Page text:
This process could involve extracting water from rivers, lakes, wells, boreholes, or seawater.
If the water is being extracted from a river, for example, the pre-treatment required will depend on the time of year that extraction takes place. Solids and sedimentation occur after heavy rainfall causing chocolate coloured water from turbulence.
This would then require a lot of pretreatment to make this water usable.
Normally when using river water, a coagulating chemical is added.
This facilitates a flocculating effect before going onto the next stages using lime and chlorine.
To continue the pre-treatment, a sand or multi-media filter would be used, followed by the dosing of a scale inhibitor.
Following on with pre-treatment processes in this example would, therefore, include a heat exchanger, de-chlorination, filtration, reverse osmosis, storage tank, degas, mixed bed ion exchange, and condensate storage to feed the boiler for a power station.
Additional stages of water filtration may be added to the above system depending on the desired end result for purity levels.
The higher the purity level required, the more stages of pre-treatment necessary.
In today’s advancements in water treatment technology, water treatment companies around the world are using ultrafiltration, nanofiltration, and reverse osmosis tech-niches to improve water quality.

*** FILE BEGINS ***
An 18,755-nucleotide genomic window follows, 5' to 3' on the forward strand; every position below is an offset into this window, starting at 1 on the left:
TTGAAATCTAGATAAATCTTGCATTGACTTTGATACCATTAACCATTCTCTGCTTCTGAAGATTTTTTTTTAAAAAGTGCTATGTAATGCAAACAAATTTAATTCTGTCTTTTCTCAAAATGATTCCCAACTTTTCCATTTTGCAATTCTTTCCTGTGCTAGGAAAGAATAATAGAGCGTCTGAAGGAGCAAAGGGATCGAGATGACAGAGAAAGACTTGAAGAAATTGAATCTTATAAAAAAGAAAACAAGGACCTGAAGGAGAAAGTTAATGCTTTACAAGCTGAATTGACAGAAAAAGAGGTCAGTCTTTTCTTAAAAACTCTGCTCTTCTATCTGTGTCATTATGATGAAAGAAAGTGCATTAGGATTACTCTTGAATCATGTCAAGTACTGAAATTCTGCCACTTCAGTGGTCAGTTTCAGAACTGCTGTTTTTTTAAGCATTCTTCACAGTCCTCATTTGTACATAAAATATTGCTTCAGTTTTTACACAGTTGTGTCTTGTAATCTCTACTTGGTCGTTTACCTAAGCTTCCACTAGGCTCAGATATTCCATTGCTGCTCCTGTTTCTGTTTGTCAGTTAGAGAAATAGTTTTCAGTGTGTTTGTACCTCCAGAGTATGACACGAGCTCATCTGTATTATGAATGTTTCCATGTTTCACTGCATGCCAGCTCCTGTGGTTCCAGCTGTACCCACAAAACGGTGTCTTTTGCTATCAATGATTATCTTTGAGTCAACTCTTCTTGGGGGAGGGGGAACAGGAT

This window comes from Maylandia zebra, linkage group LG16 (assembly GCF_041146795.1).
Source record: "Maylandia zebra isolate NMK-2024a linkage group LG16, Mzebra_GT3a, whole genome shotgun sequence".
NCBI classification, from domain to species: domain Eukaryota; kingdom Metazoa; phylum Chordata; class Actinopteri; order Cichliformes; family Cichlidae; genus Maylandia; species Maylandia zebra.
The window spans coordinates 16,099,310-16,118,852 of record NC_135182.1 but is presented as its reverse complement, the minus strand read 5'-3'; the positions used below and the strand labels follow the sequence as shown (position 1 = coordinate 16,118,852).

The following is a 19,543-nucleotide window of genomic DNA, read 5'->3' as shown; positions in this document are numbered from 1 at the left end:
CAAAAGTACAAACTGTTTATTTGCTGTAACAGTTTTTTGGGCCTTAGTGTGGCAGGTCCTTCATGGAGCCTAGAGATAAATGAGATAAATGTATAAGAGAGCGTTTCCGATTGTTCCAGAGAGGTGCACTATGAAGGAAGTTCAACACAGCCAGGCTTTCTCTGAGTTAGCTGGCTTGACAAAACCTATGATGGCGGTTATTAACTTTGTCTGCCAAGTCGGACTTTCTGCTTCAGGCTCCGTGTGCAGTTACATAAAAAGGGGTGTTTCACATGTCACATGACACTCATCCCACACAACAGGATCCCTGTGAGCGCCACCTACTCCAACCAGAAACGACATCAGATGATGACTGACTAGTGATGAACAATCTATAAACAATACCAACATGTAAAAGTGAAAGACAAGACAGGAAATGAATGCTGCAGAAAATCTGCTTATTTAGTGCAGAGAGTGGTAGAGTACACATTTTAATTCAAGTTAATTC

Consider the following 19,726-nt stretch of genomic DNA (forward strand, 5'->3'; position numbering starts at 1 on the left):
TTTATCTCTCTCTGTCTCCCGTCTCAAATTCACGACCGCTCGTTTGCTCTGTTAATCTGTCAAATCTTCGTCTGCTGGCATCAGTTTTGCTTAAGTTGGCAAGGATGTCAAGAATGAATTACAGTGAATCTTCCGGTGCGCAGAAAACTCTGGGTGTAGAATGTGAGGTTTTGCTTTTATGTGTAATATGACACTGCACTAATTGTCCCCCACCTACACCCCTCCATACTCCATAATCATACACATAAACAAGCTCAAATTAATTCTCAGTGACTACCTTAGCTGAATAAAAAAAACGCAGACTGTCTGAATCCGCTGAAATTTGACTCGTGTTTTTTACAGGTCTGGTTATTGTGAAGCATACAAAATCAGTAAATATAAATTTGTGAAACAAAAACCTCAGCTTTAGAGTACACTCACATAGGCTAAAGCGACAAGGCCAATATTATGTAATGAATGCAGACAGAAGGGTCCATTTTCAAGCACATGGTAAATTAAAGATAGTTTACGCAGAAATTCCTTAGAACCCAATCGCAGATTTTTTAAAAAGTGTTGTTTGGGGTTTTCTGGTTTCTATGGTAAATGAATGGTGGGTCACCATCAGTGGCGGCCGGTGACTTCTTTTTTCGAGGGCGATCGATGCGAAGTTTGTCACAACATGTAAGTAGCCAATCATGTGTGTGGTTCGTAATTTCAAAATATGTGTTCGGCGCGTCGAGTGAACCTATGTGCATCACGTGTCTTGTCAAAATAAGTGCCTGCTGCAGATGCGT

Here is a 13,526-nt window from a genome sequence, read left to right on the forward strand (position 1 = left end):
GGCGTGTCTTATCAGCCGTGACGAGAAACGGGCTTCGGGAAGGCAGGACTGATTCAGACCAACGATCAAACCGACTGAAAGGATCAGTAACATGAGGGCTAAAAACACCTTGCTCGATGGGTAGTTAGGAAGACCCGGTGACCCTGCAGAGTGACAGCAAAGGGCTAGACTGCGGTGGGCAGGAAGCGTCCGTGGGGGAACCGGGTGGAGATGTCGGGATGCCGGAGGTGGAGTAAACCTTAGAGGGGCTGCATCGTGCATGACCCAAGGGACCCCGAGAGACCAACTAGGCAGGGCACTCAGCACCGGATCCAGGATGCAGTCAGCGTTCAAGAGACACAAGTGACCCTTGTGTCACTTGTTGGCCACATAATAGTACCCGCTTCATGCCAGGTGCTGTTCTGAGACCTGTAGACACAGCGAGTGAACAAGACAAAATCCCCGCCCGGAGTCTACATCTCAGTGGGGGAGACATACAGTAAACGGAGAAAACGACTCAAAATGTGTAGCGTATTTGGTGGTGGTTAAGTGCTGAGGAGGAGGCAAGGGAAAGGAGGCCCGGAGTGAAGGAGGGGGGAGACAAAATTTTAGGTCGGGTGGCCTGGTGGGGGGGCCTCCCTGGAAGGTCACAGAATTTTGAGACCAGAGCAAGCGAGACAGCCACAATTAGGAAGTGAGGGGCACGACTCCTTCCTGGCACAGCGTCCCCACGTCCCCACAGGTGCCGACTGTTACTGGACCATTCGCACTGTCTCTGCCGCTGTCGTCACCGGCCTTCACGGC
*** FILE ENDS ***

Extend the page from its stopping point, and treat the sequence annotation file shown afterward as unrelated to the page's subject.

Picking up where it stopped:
Ultrafiltration systems are used on many seawater desalination plants around the world as a pre-treatment process. Ultrafiltration can remove contaminants such as silt and algae
without the need for dosing chemicals such as chlorine and flocculants. Ultrafiltration will provide absolute barrier protection against water-borne diseases.
This is a very important pre-treatment requirement when using a reverse osmosis water treatment system.
It is necessary to remove all contaminants that can cause fouling of membranes, as downtime costs time and money to the operators of desalination plants. When the pre-treatment systems fail, it can cause front end or back end problems with the membranes. We can always use the mass balance equation to calculate the health of a desalination plant, provided all data was documented from new. we can carry out profiling of the membranes to make sure that all of the membranes in the pressure vessel are producing the correct levels of purity.